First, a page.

Hard Times (1975)

Hard TimesCountry: United States
Director: Walter Hill
Starring: Charles Bronson, James Coburn, Jill Ireland, Strother Martin, Robert Tessier
Music: Barry DeVorzon
AKA: The Street Fighter

I consider myself a pretty big Charles Bronson fan. I even don’t mind some of the violent dross he made in the 1980s as his career was petering out. I think it takes a dedicated fan to appreciate The Evil That Men Do, Murphy’s Law, Kinjite: Forbidden Subjects, and The Messenger of Death. Or the, however many, unnecessary sequels to Death Wish. I think my tolerance of this garbage comes from the fact that I just like watching him act. Some people may say that Bronson wasn’t much of an actor. I disagree. He simply belongs to, or portrayed, a different era. A time when men didn’t say much. They just did what they had to do. Okay, most men don’t have to hunt down psychopaths and then blow them away, but the attitude of going to work and doing your job, despite the odds stacked against you, is an old fashioned work ethic. And I think that can be seen in Bronson’s performances, and that’s why he was best playing strong silent types. Notice how his character, Danny, in The Great Escape was ‘The Tunnel King’. He was a worker, not one of the organisers or planners. He just got on with it, and did his job.

Over Bronson’s long career of playing strong silent types, I think one of his best turns was in Walter Hill’s Hard Times. In it, Bronson plays a drifter in the great depression, named Chaney. At the beginning of the film, he blows into New Orleans on a freight train, and stumbles upon a bare knuckle fistfight. A crowd has gathered round and are gambling on the outcome. Chaney watches with interest.

Small time hustler, Spencer “Speed” Weed (James Coburn) has a fighter in the scrap, but his man goes down and Speed loses his money. This appears to be a regular occurrence, but unflappable and unperturbed, Speed adjourns to a diner for a meal.

Later, Chaney approaches Speed and asks for a shot as a fighter. Speed is sceptical, but still arranges a fight. Everybody jeers and taunts Chaney because he is so old – Bronson was 48 years old when he made the film. However, Chaney quickly silences his critics when he knocks out the opposition fighter with just one punch. The thing here, is that Bronson is completely believable – I mean, never for instant do you doubt that he could take a man out with just one punch.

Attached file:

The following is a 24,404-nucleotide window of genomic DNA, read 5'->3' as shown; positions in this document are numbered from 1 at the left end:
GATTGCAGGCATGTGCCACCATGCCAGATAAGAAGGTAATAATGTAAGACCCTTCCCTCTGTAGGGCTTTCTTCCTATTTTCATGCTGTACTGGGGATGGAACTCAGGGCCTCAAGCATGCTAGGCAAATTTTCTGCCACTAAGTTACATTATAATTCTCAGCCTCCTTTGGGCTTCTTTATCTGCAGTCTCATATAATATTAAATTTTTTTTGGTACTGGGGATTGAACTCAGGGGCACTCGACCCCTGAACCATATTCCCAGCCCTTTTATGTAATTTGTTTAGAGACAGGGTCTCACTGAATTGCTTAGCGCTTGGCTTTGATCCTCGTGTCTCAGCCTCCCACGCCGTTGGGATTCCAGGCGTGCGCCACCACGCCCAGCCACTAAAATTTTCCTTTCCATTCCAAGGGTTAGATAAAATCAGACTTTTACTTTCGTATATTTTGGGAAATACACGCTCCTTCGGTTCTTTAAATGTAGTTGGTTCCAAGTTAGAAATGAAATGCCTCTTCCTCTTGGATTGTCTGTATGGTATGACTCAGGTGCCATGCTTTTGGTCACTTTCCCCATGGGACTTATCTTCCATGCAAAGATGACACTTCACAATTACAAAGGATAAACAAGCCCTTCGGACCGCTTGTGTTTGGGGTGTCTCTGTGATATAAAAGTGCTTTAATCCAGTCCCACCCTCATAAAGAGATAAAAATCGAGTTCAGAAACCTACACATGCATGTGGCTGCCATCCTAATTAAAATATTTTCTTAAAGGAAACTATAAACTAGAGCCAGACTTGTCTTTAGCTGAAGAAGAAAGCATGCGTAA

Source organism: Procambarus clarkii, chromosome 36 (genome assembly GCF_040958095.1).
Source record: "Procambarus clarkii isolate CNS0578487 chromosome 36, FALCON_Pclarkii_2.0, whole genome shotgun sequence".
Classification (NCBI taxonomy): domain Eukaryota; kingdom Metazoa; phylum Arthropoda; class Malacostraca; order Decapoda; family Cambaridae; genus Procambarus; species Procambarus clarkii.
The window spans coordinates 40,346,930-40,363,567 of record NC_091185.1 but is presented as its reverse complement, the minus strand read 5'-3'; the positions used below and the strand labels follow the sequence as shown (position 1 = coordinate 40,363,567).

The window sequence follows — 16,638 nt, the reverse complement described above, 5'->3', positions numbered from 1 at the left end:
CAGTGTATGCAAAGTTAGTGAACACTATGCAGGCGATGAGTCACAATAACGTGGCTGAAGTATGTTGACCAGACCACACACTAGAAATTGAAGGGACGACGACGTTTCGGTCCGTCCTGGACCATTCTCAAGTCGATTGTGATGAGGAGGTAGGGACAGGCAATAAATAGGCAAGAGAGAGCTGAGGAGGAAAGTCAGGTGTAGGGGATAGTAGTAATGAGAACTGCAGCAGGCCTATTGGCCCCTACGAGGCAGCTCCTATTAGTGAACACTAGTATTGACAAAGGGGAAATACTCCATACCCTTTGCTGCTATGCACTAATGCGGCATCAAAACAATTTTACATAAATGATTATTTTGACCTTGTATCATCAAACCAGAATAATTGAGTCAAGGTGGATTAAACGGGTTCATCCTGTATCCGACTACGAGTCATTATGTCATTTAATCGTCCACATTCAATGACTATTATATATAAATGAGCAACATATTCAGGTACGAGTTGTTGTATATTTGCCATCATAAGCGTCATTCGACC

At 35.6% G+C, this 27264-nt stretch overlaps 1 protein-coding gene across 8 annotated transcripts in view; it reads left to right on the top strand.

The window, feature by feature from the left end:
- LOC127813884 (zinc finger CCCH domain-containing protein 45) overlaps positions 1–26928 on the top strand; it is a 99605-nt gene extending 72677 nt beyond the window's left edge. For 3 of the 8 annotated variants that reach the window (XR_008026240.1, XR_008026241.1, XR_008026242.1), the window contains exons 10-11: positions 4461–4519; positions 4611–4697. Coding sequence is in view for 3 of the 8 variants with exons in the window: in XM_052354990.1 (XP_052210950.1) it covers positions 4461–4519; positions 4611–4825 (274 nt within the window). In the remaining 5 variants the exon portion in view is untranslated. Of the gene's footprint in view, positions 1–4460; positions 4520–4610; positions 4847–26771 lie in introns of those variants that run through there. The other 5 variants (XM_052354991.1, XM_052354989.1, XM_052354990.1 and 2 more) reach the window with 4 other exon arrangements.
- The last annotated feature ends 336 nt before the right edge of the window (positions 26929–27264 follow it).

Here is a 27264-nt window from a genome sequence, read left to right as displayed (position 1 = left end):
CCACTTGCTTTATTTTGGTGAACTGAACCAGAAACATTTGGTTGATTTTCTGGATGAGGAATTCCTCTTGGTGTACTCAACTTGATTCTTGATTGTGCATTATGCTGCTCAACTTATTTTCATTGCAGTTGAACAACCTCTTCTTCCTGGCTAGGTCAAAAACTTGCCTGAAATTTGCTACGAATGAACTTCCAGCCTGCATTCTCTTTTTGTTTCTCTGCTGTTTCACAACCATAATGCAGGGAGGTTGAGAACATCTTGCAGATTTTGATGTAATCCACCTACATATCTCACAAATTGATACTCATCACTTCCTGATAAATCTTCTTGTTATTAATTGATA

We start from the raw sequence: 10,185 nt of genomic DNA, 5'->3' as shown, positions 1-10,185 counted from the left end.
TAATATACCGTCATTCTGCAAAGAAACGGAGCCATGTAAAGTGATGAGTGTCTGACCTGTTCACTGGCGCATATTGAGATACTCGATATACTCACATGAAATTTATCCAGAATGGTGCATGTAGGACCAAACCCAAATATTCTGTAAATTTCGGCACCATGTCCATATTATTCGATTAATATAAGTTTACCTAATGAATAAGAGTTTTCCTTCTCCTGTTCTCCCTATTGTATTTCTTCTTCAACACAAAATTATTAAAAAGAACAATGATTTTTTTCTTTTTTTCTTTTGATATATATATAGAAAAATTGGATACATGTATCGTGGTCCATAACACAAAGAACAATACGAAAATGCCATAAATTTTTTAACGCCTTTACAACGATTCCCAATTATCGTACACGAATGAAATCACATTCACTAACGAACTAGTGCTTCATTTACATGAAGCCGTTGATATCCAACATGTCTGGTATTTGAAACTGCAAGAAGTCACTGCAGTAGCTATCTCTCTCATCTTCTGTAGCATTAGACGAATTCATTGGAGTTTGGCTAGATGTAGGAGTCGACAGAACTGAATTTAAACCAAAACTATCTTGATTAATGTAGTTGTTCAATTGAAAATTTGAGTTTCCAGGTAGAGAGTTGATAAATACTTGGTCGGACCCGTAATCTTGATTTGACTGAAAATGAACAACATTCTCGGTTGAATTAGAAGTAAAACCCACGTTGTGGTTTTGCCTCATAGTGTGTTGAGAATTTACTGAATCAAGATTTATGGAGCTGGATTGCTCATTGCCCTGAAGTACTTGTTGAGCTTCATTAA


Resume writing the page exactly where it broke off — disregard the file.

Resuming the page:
Speed sees a meal ticket with Chaney, and the two men enter into and an uneasy alliance. Speed is to put up the cash and arrange the fights, and Chaney is to take on all comers and knock them down. And although this film is about bare knuckle fights, it doesn’t play out like a two-dimensional video game. There’s a story with flesh and blood characters. Flawed human beings, yes, but none-the-less still a pleasure to watch.

This film was a video classic when I was a kid. My friends and I would hire it out repeatedly. In Australia it was known as The Street Fighter, which was allegedly the film’s original title. However, it was changed in the United States to avoid confusion with Sonny Chiba’s The Street Fighter which had just been released. The fight scene that we loved as kids was not climatic fight scene with Nick Dimitri – although that was pretty good – but the cage fight against Jim Henry, played by Robert Tessier. You’d recognise Tessier if you saw him. He was in a lot of 1970s action films (especially with Burt Reynolds) – usually as a big bad bald man. And guess what he plays here? Yep, a big bad bald man. In the fight scenes, he lowers his head so his opponent, when he punches, would hit the top of his bald skull, and the blow would be deflected. He also grins like a Chesire cat. This is one guy, who really enjoys hurting people, and he is the perfect opponent for Chaney.

I don’t know if Bronson and Coburn were friends – it is alleged that Bronson was a hard man to get to know and didn’t have too many close friends. However they appeared in several films together. Most notably The Magnificent Seven and The Great Escape.

As the film was a period piece, and did not have an overtly 1970’s style, it has not really dated too much, and if you’ll pardon the cliche, it still packs a powerful punch, and is one of Bronson’s more watchable films – but hey, as I said the top, I’ll watch anything with Bronson in it. Anyone in the mood for Mr. Majestyk?

James Coburn played the slick super agent Derek Flint in two movies (which I am embarrassed to say, I haven’t written reviews for!).

Charles Bronson played Secret Service agents in Assassination and Breakheart Pass. And although he played a police office in Love and Bullets, he is recruited by the F.B.I. to go to Switzerland and bring down a mob kingpin.

In May:

May sees the launch of King of the Outback, the sixth book in the popular Fightcard series – and my literary debut (writing as Jack Tunney).

Set in Outback Australia, in Birdsville, one of the most remote towns on the planet, two rival boxing tents set up shop in competition with each other. In the sweltering heat, tensions simmer, tempers flare, and a tent burns.

For an up-to-date direct connection with the Fightcard series check out the home page, or for you youngsters, you can follow the Facebook Fan Page.

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